Finding the missing: Dead link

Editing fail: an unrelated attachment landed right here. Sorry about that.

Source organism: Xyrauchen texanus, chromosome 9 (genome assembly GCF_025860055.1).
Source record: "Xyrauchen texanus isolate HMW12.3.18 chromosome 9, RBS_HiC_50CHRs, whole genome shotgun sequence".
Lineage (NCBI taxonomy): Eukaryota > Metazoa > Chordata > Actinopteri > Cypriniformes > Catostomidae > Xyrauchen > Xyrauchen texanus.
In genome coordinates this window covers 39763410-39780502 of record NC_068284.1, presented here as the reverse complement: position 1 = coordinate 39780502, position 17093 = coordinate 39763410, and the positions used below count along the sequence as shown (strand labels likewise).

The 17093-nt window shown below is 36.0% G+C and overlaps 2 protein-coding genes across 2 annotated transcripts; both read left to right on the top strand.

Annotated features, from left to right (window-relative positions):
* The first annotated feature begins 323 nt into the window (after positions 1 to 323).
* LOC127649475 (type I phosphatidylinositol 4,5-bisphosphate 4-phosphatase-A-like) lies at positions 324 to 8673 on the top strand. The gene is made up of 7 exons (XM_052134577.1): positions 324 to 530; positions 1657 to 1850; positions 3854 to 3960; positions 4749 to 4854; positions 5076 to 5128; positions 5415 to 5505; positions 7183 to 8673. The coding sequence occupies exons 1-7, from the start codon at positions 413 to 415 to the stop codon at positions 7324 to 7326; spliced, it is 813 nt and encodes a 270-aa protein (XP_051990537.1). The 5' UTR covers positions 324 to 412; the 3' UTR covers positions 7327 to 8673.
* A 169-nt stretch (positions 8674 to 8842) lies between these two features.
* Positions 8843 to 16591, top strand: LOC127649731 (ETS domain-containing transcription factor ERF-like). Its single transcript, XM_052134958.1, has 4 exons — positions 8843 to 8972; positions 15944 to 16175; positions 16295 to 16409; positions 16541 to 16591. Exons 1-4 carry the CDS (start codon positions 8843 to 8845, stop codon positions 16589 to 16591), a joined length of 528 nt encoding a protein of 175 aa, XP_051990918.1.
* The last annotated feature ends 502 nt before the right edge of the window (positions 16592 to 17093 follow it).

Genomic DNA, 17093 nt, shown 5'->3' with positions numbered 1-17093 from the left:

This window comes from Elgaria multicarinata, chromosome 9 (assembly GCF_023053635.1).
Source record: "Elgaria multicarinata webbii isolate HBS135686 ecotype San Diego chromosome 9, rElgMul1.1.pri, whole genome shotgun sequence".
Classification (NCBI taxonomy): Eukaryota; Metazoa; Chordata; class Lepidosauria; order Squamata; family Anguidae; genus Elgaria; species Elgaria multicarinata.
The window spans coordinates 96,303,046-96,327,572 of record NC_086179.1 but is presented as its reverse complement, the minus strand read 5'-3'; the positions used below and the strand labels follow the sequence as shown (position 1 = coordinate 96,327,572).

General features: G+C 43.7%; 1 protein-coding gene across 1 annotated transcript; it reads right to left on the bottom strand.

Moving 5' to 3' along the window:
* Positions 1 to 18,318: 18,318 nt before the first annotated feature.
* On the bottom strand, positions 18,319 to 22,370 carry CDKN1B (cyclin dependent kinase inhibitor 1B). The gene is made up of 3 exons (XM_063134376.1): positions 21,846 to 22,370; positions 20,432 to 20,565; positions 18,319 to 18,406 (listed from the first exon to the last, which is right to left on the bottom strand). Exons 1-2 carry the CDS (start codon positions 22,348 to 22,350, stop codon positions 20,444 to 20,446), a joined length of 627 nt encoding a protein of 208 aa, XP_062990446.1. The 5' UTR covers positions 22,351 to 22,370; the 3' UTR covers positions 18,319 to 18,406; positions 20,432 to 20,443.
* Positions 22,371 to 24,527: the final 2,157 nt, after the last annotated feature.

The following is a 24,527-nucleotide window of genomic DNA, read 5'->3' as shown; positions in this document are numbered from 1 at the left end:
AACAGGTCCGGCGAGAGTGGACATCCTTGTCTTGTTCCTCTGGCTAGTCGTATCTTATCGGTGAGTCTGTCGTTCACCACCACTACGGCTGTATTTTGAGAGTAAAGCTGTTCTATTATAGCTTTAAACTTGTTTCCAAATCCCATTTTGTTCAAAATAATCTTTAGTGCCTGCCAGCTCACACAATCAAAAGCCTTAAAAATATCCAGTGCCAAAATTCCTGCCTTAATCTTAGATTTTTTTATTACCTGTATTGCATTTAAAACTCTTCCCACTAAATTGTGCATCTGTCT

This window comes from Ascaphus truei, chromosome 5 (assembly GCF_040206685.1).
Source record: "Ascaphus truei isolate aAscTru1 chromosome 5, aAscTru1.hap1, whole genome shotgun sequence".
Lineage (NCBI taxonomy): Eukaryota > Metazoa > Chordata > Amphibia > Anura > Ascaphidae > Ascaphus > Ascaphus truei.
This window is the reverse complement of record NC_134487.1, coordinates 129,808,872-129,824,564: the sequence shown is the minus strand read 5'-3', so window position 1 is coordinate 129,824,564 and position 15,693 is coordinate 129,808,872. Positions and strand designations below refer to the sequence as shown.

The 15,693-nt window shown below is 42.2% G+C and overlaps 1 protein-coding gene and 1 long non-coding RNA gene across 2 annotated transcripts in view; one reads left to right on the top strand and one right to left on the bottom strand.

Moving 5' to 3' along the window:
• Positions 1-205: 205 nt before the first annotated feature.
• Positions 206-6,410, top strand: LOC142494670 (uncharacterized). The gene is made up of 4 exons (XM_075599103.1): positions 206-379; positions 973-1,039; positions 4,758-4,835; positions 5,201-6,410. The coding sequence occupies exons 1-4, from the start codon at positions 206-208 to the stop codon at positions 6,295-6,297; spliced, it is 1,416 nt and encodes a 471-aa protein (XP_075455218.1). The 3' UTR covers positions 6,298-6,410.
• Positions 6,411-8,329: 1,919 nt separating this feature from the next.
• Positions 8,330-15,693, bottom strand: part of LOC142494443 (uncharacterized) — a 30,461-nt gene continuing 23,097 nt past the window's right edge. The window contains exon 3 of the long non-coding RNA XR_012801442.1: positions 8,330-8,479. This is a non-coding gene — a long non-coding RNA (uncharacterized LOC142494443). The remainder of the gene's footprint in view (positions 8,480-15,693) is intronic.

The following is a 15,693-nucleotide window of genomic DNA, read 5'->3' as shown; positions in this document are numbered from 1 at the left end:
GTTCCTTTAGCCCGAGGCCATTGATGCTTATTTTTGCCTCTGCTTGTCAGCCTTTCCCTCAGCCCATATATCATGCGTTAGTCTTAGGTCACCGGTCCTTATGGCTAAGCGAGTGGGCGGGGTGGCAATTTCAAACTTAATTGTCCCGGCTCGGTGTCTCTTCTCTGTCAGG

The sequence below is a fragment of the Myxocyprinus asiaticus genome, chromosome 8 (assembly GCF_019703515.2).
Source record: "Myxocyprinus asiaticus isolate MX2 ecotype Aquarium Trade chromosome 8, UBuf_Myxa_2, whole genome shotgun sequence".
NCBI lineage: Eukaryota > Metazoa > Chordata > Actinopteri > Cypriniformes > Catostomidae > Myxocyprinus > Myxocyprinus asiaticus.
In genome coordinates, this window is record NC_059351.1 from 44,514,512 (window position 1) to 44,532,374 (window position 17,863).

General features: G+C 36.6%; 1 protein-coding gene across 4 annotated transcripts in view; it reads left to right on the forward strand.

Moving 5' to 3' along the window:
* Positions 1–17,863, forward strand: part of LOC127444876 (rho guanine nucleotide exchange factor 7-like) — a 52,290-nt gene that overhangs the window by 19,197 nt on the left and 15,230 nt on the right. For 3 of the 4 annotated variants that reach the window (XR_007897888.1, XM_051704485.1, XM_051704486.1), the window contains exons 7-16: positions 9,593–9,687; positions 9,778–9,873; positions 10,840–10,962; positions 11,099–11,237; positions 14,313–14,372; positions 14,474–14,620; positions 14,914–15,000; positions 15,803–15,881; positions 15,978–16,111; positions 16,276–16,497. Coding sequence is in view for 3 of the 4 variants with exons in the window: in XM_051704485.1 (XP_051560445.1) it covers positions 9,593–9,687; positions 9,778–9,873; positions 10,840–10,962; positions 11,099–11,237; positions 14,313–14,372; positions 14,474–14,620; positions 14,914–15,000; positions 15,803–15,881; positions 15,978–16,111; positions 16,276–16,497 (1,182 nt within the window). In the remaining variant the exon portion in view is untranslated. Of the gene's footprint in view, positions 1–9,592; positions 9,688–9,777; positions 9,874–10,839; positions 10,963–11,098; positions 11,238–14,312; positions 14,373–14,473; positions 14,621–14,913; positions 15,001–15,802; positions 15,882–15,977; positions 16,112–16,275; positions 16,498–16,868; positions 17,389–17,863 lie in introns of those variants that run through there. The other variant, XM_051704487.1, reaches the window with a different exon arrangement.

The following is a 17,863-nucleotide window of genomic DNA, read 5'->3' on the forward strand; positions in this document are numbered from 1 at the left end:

IN THE wreckage of Nairobi’s Westgate shopping centre the remains of dozens of victims of last month’s terrorist attack await identification. In some cases the damage is so bad that conventional means—faces, fingerprints, teeth—may be of little use. But thanks to Interpol the Kenyan authorities are getting help from an unexpected quarter: a Bosnia-based organisation which uses DNA testing to trace victims of the Yugoslav wars.The International Commission on Missing Persons (ICMP) sounds grand but has just 150 people and a core budget of under €7m ($9.5m) a year. Zlatan Bajunovic, whom it has sent to Nairobi, lives close to Srebrenica, where 8,000 Bosniaks were killed in 1995. Their killers dug up and moved bodies from the original mass graves. Many corpses disintegrated.Thanks to him and his colleagues most of those remains have been identified. Of the 40,000 people who went missing in the wake of the Balkan wars of the 1990s, 70% have been found. The ICMP has helped identify two-thirds of those. Families register their DNA and then look on the ICMP website to see if it matches the remains which have been found. Testing kits, of the kind Mr Bajunovic has taken to Nairobi, are cheap, quick and effective.Now the ICMP is looking for new work. Though other outfits—in Argentina and South Africa, among other places—do similar jobs, its labs in Sarajevo are the biggest of their…

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